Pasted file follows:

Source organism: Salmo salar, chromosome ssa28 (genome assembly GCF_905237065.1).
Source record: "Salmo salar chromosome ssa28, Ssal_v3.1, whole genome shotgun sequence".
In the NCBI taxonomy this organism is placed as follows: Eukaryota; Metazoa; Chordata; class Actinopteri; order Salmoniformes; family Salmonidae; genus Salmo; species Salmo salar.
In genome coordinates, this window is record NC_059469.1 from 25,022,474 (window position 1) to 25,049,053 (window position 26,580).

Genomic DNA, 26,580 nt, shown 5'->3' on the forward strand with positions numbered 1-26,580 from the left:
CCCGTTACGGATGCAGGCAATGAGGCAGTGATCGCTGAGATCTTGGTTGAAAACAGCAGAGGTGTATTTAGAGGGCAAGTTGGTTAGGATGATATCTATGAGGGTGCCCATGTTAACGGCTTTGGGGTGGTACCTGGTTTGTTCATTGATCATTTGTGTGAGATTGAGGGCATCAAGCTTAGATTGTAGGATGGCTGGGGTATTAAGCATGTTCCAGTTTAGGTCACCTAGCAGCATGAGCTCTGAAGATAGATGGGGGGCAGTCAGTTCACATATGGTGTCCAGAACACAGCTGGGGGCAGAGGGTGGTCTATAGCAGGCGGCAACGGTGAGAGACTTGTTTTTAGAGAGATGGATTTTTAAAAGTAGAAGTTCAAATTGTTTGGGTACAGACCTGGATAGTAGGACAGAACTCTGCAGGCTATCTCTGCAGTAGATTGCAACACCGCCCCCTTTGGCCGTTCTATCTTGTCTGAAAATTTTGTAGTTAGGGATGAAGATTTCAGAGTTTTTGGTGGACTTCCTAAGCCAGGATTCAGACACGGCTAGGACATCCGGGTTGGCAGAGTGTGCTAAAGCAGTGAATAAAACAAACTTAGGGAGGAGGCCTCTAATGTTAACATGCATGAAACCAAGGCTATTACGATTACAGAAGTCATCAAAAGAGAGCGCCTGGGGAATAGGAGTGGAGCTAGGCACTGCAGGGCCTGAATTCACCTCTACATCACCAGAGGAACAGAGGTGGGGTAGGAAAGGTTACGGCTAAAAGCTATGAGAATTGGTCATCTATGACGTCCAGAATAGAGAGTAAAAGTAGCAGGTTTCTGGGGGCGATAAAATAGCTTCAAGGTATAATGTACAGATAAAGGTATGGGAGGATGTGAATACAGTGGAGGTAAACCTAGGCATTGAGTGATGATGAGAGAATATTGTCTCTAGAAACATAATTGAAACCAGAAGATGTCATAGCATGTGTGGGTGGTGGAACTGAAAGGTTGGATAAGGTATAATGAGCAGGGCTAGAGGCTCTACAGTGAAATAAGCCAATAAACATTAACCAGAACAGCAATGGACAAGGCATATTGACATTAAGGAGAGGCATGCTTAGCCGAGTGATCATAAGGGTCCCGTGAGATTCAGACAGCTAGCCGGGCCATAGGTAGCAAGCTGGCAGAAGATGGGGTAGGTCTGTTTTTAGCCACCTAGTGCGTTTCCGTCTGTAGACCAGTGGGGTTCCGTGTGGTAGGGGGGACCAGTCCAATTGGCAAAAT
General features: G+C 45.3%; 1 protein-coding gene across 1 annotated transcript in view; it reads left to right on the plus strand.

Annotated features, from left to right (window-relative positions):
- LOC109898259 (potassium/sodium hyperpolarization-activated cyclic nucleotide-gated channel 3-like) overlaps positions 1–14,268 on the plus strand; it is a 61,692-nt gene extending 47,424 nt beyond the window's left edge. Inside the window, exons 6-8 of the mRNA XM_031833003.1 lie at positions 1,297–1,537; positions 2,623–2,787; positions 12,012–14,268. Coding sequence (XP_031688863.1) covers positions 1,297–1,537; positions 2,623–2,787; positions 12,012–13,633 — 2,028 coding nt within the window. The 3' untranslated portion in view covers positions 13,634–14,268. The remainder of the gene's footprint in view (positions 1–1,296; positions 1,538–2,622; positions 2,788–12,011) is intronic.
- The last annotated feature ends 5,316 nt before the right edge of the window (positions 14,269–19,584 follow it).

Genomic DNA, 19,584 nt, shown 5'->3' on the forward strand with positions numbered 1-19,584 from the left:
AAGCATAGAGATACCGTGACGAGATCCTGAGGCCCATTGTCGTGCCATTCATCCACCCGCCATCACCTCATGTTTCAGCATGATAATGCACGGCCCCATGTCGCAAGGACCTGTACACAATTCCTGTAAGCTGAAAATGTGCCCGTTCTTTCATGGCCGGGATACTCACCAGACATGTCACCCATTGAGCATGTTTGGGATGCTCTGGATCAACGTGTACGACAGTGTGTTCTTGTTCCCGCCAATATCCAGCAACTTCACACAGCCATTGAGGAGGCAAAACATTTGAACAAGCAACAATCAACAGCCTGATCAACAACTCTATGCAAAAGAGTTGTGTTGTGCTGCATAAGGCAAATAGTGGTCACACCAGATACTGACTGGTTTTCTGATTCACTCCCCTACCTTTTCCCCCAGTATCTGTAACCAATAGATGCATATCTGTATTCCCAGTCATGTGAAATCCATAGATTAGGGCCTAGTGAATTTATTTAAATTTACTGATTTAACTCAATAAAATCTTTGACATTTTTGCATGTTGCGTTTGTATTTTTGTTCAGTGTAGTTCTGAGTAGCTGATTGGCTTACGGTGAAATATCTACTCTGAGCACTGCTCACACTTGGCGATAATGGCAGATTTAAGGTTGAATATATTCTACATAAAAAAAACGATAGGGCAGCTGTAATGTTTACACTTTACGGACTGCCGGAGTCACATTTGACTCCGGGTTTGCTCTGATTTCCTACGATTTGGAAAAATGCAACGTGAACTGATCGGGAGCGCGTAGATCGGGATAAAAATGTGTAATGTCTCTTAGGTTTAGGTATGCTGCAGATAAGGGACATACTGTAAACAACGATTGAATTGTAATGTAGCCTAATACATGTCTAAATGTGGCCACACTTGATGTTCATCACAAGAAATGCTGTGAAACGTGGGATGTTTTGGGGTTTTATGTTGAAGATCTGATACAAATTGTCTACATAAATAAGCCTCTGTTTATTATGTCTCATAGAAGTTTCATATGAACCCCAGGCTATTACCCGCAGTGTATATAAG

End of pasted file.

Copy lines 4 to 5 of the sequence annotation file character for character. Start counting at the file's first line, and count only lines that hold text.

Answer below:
In genome coordinates, this window is record NC_059469.1 from 25,022,474 (window position 1) to 25,049,053 (window position 26,580).

Genomic DNA, 26,580 nt, shown 5'->3' on the forward strand with positions numbered 1-26,580 from the left: